• 53. BIBLIOGRAPHY 43 [25] Howard Rheingold. Smart Mobs: The Next Social Revolution. 1th edition, October, 2002. [26] J. Rosenberg. Interactive Connectivity Establishment (ICE): A Methology for Network Address Translator (NAT) Traversal for Offer/Answer Protocols. In- ternet Draft (work in progress), Internet Engineering Task Force, 2005. [27] J. Rosenberg. Interactive Connectivity Establishment (ICE): A Protocol for Network Address Translator (NAT) Traversal for Offer/Answer Protocols. In- ternet Draft (work in progress), Internet Engineering Task Force, 2007. [28] Yutaka Takeda Saikat Guha and Paul Francis. NUTSS: A SIP-based Approach to UDP and TCP Network Connectivity. ACM SIGCOMM, 2004. [29] What is SIP? Internet, 2007. http://www.sipcenter.com/sip.nsf/html/Background. [30] Robert Sparks. SIP Basics and Beyond. ACM Press, 2007. [31] W. Richard Stevens. UNIX Network Programming Volume 1 Networking APIs: Sockets and XTI. 2th edition, January, 1998. [32] E. Rescorla T. Dierks. The Transport Layer Security (TLS) Protocol Version 1.1. Network Working Group, April, 2006. [33] M. Allman V. Paxson. Computing TCP’s Retransmission Timer RFC 2988. Internet Engineering Task Force, 2000. [34] Samir Chatterjee Victor Paulsamy. Network Convergence and the NAT/Firewall Problems. In System Sciences, 2003. Proceedings of the 36th Annual Hawaii International Conference, page 10, 2003. [35] D. Willis and B. Hoeneisen. Session Initiation Protocol (SIP) Extension Header Field for Registering Non-Adjacent Contacts RFC 3327. Internet Engineering Task Force, 2002.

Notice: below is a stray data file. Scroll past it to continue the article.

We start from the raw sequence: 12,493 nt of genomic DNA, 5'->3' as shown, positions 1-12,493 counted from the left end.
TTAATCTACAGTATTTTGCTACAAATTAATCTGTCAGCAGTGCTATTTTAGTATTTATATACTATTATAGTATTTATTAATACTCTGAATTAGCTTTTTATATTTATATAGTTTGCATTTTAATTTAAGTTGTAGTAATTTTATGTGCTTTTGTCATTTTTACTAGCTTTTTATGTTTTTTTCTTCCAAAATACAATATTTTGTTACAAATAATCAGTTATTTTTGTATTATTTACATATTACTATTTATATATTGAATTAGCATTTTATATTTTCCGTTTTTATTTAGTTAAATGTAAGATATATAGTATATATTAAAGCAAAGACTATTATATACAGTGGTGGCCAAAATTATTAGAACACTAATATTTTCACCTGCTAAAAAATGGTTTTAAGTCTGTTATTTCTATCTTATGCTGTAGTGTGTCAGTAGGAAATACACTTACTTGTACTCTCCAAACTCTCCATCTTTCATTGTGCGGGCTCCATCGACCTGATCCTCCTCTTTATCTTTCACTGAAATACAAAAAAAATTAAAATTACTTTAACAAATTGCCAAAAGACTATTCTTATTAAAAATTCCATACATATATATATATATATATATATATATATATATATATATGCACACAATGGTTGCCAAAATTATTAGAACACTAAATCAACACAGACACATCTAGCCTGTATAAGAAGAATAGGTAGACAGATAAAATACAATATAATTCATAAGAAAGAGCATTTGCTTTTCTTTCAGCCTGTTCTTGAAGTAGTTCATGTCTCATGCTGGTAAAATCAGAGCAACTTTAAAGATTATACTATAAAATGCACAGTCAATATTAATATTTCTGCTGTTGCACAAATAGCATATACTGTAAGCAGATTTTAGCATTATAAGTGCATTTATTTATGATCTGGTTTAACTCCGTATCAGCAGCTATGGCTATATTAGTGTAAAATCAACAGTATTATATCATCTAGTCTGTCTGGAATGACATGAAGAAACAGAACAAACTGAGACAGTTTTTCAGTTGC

• 54. Appendix A Appendix A.1 Important data structures STUN message header data structure and STUN message data structure: struct stun_msg_hdr { u_int16_t msgType; u_int16_t msgLength; u_int32_t magic_cookie; u_int96_t id; }; struct stun_msg { stun_msg_hdr_t msgHdr; int hasMappedAddress; stun_atr_address4_t mappedAddress; int hasSourceAddress; stun_atr_address4_t sourceAddress; int hasChangedAddress; stun_atr_address4_t changedAddress; int hasErrorCode; stun_atr_error_t errorCode; int hasUnknownAttributes; stun_atr_unknown_t unknownAttributes; 44
  • 55. APPENDIX A. APPENDIX 45 int hasXorMappedAddress; stun_atr_address4_t xorMappedAddress; }; A.2 Important modifications to the eXosip and osip li- braries Library File name Function name eXosip eXconf.c eXosip keep alive eXregister api.c eXosip register send register eXtransport.c eXosip tcp connect socket udp.c eXosip read message stun.c; stun.h new files base64.c; base64.h new files osip osipevent.c osip message parse osip message parse.c pro stunmsg; compare addr Table A.1: Modification to eXosip and osip libraries A.3 APIs for base64 encoding void base64_encode (const unsigned char *in, size_t inlen, unsigned char *out, size_t outlen) bool base64_decode (const unsigned char *in, size_t inlen, unsigned char *out, size_t *outlen) A.4 APIs for STUN keepalive int stun_parse_message( char* buf, unsigned int bufLen,
  • 56. APPENDIX A. APPENDIX 46 stun_msg_t *pmsg, int verbose) unsigned int stun_encode_message( const stun_msg_t msg, char* buf, unsigned int bufLen, int verbose)